Climate refugees: A useful concept? Towards an alternative vocabulary of ecological displacement

Hiraide, Lydia Ayame. 2022. Climate refugees: A useful concept? Towards an alternative vocabulary of ecological displacement. Politics, ISSN 0263-3957 [Article] (In Press)

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Abstract or Description

Against the background of climate scepticism and raging anti-immigrant sentiments across Europe, the politics of climate change and the politics of migration are fraught with tension. The two converge over discussions about ‘climate refugees’. But what merit does the term ‘climate refugee’ have, and are there potential problems associated with it? This article pays attention to how racialised discourses underwrite the concept of climate refugees in ways that further exclude already marginalised populations. In place of ‘climate refugees’, it proposes ‘ecological displacement’ as a notion which stresses how and why people are displaced within or across borders. While, indeed, anthropogenic climate change is a real threat to the livelihoods of humans (among other species), it is not the only environmental driver of displacement. By using the term ‘ecology’, this article argues that we allow for a description which encompasses other potential displacement drivers beyond climate change, such as volcanic eruptions, landslides, and political violence. Citing ‘displacement’ makes the term available to populations who are displaced by damaged ecologies both within and across borders, in and outside of Europe. The notion of ‘ecological displacement’ and ‘ecologically displaced people’ tries to rehumanise those carrying the heaviest social and climate burdens on a burning planet.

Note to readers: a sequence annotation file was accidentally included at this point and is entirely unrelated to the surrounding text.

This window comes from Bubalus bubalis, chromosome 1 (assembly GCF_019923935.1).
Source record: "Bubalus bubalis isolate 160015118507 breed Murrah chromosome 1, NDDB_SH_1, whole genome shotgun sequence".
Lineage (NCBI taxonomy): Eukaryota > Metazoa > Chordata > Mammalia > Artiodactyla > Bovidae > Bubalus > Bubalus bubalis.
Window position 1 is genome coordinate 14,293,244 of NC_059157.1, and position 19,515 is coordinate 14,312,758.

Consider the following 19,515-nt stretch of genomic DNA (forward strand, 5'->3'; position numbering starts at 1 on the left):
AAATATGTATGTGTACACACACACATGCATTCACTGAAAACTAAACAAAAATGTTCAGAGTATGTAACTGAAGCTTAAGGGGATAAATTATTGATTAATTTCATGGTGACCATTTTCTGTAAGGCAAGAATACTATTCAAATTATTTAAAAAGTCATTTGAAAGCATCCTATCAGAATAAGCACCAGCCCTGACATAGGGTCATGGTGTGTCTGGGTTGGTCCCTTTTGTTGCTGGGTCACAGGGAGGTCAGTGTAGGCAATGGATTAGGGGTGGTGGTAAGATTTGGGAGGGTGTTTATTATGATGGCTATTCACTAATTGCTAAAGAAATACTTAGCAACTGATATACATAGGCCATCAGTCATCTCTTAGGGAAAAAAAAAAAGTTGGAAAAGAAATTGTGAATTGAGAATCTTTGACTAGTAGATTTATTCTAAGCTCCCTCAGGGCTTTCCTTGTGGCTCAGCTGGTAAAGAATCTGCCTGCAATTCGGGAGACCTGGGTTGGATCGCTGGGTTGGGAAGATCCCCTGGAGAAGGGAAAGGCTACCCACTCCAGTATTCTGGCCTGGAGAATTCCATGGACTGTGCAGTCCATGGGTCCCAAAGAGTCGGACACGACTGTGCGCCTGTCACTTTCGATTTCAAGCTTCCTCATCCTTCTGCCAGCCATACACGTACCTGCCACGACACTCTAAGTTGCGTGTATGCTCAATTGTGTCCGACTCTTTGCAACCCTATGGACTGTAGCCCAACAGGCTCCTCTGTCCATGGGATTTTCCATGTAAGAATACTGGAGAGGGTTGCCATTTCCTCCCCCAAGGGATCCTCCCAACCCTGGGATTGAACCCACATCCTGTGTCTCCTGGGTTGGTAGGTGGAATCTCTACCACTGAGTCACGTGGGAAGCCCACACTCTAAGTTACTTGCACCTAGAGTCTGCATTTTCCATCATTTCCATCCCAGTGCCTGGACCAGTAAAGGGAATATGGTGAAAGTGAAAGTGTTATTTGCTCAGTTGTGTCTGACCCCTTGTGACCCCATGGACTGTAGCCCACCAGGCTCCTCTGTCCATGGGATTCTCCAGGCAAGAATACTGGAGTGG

Item Type:

Article

Identification Number (DOI):

https://doi.org/10.1177/02633957221077257

Keywords:

climate change, discourses, language, migration, refugees

Departments, Centres and Research Units:

Politics

Dates:

DateEvent
5 January 2022Accepted
10 February 2022Published Online

Item ID:

31453

Date Deposited:

10 Feb 2022 17:30

Last Modified:

10 Feb 2022 17:30

Peer Reviewed:

Yes, this version has been peer-reviewed.

URI:

https://research.gold.ac.uk/id/eprint/31453

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